Entrepreneurs have a vital role to play in achieving universal water and sanitation, but many countries still lack the conditions needed for WASH businesses to thrive. This Perspective Piece discusses the components of a successful entrepreneurial ecosystem, emphasising the importance of a ‘success story’ to catalyse growth in the sector.
Despite the acknowledged importance of on-site sanitation, examples of safe and commercially viable faecal sludge management (FSM) services remain few and far between. This Topic Brief sets out the process and learning from a recent project – completed with funding from the Stone Family Foundation (SFF), and led by Lusaka Water and Sewerage Company (LWSC) […]
Despite most residents of African and Asian cities depending on non-sewered sanitation, only a handful of sanitation authorities have addressed the management of faecal sludge from these systems. This Practice Note describes the launch of a faecal sludge management (FSM) service in the peri-urban area of Kanyama.
Appuyer les entrepreneurs à lancer des services pérennes d’assainissement peut être relativement simple. Cependant, des défis se posent en général quand il faut passer d’une entreprise appuyée par les bailleurs de fonds vers la vraie indépendance. Cette note se penche sur les obstacles à surmonter pour devenir une entreprise autosuffisante et discute comment progresser.
Supporting entrepreneurs to start up viable sanitation businesses can be relatively straightforward. However, challenges typically arise in the transition from donor-supported start-up to true independence. This note looks at the obstacles that need to be overcome in growing start-up businesses to become fully self-sustaining, and discusses how progress can be made.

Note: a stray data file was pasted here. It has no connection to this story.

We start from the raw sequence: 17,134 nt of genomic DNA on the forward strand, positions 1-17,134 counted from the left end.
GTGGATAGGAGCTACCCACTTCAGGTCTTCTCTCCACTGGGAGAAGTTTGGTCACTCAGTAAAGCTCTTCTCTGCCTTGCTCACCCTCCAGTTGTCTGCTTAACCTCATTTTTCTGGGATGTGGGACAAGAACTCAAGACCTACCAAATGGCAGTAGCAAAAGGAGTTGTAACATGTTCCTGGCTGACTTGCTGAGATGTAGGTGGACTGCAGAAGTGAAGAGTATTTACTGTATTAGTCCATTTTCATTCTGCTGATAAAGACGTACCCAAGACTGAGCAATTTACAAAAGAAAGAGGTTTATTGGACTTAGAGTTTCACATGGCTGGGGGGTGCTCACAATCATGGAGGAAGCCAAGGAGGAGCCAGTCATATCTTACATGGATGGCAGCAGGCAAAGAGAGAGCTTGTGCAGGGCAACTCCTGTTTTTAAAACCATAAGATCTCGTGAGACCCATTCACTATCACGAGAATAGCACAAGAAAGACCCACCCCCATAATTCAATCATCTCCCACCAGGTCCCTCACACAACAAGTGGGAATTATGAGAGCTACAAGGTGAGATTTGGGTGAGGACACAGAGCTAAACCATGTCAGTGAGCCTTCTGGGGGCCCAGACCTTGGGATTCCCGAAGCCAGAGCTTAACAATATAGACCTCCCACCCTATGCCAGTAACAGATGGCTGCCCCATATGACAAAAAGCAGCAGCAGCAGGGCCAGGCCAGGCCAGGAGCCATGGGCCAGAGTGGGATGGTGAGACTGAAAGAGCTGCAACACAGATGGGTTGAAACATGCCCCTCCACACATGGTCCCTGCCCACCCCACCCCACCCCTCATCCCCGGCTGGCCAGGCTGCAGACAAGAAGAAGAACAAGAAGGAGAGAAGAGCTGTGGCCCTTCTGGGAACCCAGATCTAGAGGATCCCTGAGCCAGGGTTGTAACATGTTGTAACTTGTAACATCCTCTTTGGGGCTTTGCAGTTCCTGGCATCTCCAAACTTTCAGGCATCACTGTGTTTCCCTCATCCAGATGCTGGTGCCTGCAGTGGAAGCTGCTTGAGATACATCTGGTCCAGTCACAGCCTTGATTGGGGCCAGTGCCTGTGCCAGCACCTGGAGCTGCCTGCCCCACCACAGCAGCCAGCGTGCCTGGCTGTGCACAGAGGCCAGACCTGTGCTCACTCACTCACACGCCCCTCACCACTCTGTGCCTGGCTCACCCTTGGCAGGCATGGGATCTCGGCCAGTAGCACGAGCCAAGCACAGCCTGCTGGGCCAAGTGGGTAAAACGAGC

A clear distinction is generally made between community and private management of water and sanitation services. For example, entrepreneurs who provide services are assumed to hold very different motivations, values and approaches to Community Based organisations (CBOs). WSUP often seeks to go beyond this “community” versus “private” dichotomy, to try to get “the best of […]
Extending water and sanitation services to the urban poor will often involve contractual relationships between small-scale entrepreneurs and municipalities or utilities. This Topic Brief draws on WSUP’s experience in the African Cities for the Future (ACF) programme to illustrate ways of dealing with the challenges that arise when developing this type of contract, providing practical […]
Market-driven models for sanitation in low-income areas are of unquestionable importance, but there is broad consensus that the market needs to be supported by some sort of public revenue stream. One potentially pro-poor approach to revenue generation, as demonstrated in Lusaka and Ouagadougou, is to include a sanitation surcharge within water bills. This Discussion Paper […]
Clean Team is a sanitation business currently being trialled by WSUP in Kumasi (Ghana), in collaboration with Unilever. Using human-centred design methods, it approaches urban sanitation from a radically new angle: asking people in low-income communities what sort of toilet they really want (for example, a flush toilet in their own home), and working from […]
This Topic Brief describes a business model for delegated management of local water services, recently developed with WSUP support in the Kenyan Rift Valley town of Naivasha. The model is designed to ensure affordable but high-quality services for consumers, profitability for the operators, and sufficient revenues for sustainable asset maintenance.